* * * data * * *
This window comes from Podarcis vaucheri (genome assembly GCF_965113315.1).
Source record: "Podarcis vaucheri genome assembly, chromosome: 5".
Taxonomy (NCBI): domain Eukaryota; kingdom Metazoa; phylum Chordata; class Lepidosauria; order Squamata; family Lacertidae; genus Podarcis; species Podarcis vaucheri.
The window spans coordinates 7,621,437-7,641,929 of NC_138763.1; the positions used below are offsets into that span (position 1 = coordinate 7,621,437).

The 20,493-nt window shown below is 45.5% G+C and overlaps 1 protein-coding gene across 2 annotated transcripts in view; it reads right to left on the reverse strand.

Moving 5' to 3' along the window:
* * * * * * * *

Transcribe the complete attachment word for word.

This window comes from Podarcis vaucheri (genome assembly GCF_965113315.1).
Source record: "Podarcis vaucheri genome assembly, chromosome: 5".
Taxonomy (NCBI): domain Eukaryota; kingdom Metazoa; phylum Chordata; class Lepidosauria; order Squamata; family Lacertidae; genus Podarcis; species Podarcis vaucheri.
The window spans coordinates 7,621,437-7,641,929 of NC_138763.1; the positions used below are offsets into that span (position 1 = coordinate 7,621,437).

The 20,493-nt window shown below is 45.5% G+C and overlaps 1 protein-coding gene across 2 annotated transcripts in view; it reads right to left on the reverse strand.

Moving 5' to 3' along the window: